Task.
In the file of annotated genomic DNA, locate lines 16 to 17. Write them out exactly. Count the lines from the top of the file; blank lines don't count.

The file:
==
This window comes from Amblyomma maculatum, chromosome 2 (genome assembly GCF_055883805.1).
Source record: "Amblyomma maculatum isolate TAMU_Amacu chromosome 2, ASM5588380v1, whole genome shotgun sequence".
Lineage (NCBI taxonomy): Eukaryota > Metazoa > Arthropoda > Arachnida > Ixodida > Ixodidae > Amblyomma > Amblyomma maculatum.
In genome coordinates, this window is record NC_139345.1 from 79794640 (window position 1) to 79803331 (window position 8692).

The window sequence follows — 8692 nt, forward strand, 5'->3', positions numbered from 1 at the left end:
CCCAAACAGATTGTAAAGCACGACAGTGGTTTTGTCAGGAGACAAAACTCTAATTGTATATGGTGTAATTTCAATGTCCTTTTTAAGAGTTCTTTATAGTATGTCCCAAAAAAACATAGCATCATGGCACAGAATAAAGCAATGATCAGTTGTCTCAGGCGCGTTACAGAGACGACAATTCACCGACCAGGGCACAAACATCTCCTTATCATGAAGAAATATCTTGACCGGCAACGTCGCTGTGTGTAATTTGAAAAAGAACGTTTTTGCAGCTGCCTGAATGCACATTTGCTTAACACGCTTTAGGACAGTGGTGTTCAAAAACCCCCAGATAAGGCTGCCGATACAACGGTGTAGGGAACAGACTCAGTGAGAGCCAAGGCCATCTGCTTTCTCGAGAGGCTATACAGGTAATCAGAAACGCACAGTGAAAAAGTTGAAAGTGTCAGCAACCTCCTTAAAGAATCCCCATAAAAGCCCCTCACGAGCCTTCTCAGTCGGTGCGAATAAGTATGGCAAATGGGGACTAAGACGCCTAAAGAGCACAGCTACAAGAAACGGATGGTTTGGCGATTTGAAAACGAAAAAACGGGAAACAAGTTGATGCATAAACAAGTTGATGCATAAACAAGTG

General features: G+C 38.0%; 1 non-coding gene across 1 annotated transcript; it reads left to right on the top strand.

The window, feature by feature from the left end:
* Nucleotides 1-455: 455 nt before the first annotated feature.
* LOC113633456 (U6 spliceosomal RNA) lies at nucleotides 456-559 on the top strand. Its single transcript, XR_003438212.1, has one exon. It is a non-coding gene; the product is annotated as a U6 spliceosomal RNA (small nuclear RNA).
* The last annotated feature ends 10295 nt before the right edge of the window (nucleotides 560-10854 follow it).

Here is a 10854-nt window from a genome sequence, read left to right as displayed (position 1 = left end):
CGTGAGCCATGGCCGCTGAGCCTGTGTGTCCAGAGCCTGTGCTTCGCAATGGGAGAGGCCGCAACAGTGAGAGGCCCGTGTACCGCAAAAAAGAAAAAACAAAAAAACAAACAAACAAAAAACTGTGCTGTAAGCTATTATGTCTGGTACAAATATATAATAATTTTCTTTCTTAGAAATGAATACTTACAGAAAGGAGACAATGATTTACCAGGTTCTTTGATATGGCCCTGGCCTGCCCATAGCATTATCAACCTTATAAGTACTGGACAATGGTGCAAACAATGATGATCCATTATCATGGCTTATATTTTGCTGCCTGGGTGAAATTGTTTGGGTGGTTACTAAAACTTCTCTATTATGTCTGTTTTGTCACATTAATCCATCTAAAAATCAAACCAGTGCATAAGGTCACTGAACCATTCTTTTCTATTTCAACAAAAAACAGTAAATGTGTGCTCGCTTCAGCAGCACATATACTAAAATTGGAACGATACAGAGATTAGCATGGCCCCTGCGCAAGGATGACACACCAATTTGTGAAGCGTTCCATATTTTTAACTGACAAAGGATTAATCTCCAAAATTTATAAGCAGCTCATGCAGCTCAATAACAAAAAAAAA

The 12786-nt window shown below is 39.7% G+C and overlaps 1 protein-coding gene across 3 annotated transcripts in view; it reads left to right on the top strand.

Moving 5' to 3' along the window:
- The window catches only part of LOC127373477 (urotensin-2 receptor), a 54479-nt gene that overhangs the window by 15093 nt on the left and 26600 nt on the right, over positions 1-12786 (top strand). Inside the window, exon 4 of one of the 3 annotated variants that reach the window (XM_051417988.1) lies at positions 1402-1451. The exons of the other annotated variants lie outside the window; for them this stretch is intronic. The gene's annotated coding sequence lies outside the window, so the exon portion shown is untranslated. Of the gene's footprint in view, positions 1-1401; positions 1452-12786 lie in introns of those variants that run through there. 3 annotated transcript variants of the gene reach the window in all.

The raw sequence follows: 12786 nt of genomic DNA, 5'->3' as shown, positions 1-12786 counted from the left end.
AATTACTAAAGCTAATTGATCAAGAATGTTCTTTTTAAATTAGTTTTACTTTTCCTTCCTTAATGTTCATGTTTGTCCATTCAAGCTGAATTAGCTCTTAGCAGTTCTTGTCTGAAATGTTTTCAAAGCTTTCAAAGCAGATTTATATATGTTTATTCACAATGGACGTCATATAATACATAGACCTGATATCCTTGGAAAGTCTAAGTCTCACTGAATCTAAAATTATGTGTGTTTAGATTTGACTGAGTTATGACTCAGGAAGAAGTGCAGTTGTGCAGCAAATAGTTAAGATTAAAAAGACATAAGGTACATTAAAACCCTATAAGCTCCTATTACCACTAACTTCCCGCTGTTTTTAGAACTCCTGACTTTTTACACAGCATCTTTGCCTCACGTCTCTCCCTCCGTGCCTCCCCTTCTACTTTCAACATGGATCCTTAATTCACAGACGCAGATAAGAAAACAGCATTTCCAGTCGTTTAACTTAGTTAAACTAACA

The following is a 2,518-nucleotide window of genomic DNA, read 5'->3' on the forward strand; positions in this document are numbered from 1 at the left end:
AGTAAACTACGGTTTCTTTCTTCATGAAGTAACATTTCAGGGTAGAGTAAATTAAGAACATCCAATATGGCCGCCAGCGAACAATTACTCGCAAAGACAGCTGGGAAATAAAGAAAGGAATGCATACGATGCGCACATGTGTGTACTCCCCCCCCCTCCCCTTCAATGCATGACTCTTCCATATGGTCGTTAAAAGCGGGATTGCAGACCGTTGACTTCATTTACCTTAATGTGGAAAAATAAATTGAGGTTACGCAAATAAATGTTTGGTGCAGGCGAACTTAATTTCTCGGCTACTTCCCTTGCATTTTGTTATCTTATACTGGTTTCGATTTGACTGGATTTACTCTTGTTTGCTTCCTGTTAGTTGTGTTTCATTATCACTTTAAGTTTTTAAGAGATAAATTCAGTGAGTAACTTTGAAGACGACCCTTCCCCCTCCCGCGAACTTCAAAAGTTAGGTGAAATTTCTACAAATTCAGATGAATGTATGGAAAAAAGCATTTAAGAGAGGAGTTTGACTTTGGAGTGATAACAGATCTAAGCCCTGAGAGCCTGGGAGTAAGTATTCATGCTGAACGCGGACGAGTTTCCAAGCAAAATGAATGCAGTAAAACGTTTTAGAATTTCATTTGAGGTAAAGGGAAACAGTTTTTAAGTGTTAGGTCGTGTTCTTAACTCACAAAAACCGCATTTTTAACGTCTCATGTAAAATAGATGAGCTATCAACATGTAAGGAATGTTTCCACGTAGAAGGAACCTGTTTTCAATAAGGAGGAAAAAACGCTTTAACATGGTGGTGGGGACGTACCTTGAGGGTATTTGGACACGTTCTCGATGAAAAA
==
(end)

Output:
- The window catches only part of LOC127373477 (urotensin-2 receptor), a 54479-nt gene that overhangs the window by 15093 nt on the left and 26600 nt on the right, over positions 1-12786 (top strand). Inside the window, exon 4 of one of the 3 annotated variants that reach the window (XM_051417988.1) lies at positions 1402-1451. The exons of the other annotated variants lie outside the window; for them this stretch is intronic. The gene's annotated coding sequence lies outside the window, so the exon portion shown is untranslated. Of the gene's footprint in view, positions 1-1401; positions 1452-12786 lie in introns of those variants that run through there. 3 annotated transcript variants of the gene reach the window in all.

The raw sequence follows: 12786 nt of genomic DNA, 5'->3' as shown, positions 1-12786 counted from the left end.